When the cars finally arrived beside the river we knew immediately that the risk had be worth it. The small flat boat that waited on the shore for us, had a platform on the front. The waters on this tributary of the Amazon were calm. Kasenya could sit in the front of the boat with a completely unobstructed view.
On the trip between the dock and the lodge, the pink dolphins started to put on a show. The water shimmered with the reflection of the sun which was now low in the sky. We stopped to watch them playfully jumping out of the water and made a game of guessing where they would emerge next.
We spent the next four days gliding up and down the network of small rivers that surrounded our lodge. We saw several kinds of bird including macaws along with monkeys, porcupines, bats, turtles, dangerous looking caimans which look like crocodiles and which our guide assured us are vegetarian. We even saw the elusive capybara, the larger cousin of the guinea pig. Our guide joked that the frog that lived in our toilet was a bonus.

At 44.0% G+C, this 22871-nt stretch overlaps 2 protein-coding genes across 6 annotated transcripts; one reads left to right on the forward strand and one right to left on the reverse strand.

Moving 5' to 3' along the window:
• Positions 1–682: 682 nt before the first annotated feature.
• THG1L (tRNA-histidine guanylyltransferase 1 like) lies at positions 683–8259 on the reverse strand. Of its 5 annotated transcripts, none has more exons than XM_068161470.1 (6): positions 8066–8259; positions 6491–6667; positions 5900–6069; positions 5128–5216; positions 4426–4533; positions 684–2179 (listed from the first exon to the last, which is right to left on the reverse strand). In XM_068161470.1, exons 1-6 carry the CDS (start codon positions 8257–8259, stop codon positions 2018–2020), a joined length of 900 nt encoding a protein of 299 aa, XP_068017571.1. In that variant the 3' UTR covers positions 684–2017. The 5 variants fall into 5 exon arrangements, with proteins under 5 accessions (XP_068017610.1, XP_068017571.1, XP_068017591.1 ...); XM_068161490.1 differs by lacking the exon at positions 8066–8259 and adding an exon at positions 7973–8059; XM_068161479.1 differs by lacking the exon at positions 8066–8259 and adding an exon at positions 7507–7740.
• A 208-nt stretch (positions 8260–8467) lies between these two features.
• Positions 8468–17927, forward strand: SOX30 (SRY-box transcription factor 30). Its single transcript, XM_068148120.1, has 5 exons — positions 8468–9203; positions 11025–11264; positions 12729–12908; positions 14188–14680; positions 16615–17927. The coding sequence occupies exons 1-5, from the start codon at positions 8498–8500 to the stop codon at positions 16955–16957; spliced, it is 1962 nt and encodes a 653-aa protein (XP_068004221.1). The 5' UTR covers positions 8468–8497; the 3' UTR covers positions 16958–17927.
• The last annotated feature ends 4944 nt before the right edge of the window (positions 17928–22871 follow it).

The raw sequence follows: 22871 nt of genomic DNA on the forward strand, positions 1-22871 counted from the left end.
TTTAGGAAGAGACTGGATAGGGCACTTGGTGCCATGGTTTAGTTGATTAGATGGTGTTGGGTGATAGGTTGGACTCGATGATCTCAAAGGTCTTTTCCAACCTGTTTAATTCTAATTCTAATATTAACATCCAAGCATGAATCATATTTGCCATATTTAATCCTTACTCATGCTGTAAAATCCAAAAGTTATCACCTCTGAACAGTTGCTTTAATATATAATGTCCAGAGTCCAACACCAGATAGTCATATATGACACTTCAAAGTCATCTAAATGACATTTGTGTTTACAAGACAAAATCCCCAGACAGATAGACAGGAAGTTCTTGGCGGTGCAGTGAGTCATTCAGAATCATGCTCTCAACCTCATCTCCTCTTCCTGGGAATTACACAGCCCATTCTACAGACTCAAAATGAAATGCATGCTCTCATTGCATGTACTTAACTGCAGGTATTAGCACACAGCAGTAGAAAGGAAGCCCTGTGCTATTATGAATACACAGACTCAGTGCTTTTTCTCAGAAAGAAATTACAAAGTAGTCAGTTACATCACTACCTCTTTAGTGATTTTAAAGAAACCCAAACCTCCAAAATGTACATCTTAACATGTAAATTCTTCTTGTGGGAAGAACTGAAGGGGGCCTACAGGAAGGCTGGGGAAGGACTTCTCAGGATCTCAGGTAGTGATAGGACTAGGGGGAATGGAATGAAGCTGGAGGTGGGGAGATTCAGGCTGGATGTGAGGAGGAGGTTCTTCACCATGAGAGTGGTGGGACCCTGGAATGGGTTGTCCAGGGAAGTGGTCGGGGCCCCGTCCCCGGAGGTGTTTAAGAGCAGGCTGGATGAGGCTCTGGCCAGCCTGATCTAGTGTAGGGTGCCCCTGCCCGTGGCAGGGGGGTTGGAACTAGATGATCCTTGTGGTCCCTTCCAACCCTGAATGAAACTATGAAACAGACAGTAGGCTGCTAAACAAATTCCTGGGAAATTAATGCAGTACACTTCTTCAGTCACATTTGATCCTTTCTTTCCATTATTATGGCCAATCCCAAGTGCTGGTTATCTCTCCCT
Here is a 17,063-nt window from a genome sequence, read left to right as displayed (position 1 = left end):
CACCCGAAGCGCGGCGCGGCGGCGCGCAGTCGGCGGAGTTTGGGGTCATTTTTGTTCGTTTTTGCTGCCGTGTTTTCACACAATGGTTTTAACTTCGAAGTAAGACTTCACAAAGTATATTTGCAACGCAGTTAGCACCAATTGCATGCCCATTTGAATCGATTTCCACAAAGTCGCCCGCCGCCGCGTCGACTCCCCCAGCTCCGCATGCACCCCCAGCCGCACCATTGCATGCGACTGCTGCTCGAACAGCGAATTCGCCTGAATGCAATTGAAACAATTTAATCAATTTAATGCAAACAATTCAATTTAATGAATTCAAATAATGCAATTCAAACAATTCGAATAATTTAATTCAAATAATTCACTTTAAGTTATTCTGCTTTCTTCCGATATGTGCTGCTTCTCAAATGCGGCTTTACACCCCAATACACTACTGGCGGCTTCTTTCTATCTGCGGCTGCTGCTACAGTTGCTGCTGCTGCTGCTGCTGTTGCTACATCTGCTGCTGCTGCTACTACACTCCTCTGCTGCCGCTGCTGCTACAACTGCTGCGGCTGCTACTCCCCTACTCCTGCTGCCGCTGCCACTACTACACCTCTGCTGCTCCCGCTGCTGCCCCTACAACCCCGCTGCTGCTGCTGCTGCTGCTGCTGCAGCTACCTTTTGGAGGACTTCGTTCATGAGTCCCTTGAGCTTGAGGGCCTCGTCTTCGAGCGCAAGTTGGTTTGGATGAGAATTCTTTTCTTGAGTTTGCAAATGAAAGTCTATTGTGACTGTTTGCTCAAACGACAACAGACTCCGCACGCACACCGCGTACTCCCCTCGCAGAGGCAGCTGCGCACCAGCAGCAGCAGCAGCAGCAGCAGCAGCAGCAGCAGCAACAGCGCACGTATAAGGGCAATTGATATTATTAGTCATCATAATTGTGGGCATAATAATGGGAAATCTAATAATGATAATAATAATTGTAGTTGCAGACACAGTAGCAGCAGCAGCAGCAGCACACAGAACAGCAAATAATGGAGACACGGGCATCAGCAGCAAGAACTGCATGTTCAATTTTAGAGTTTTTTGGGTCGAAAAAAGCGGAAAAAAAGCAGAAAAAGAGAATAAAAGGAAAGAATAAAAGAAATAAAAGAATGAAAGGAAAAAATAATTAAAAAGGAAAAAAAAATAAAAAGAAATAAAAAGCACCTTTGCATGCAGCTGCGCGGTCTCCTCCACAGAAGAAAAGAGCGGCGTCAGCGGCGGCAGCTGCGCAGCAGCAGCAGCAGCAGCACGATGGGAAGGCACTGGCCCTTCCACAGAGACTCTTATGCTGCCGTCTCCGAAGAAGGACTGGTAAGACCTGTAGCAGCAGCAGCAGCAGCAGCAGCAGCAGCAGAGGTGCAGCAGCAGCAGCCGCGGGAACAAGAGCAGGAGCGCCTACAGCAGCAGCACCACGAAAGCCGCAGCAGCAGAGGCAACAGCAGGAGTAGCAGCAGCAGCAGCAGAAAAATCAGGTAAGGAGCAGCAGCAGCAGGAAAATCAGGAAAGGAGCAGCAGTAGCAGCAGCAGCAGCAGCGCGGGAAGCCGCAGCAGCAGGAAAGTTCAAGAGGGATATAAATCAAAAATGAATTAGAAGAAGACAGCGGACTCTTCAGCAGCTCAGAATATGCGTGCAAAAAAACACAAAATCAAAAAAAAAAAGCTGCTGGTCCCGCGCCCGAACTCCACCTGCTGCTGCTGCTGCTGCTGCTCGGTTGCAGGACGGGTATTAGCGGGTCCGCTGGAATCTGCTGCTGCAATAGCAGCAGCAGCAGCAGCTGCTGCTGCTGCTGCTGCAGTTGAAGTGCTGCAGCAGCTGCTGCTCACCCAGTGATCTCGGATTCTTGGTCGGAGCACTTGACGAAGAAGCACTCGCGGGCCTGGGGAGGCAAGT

Sitting on the porch of our cabana with Devin one evening I said “I’m sorry our life has been such a gong show”.
He thought for a moment and said “I don’t know of any family who has done as many cool things as we have”.
Safely back in La Paz, (the capital of Bolivia), a few days later, I looked up at the huge white statue of Jesus on the hill. What I saw was a man, standing with his arms opened in love and embracing the whole world as if to say: all of this is for you.
Reflecting on my life, my challenges and all of the things I had to be grateful for, I whispered “Thank you. Thank you for all of it”.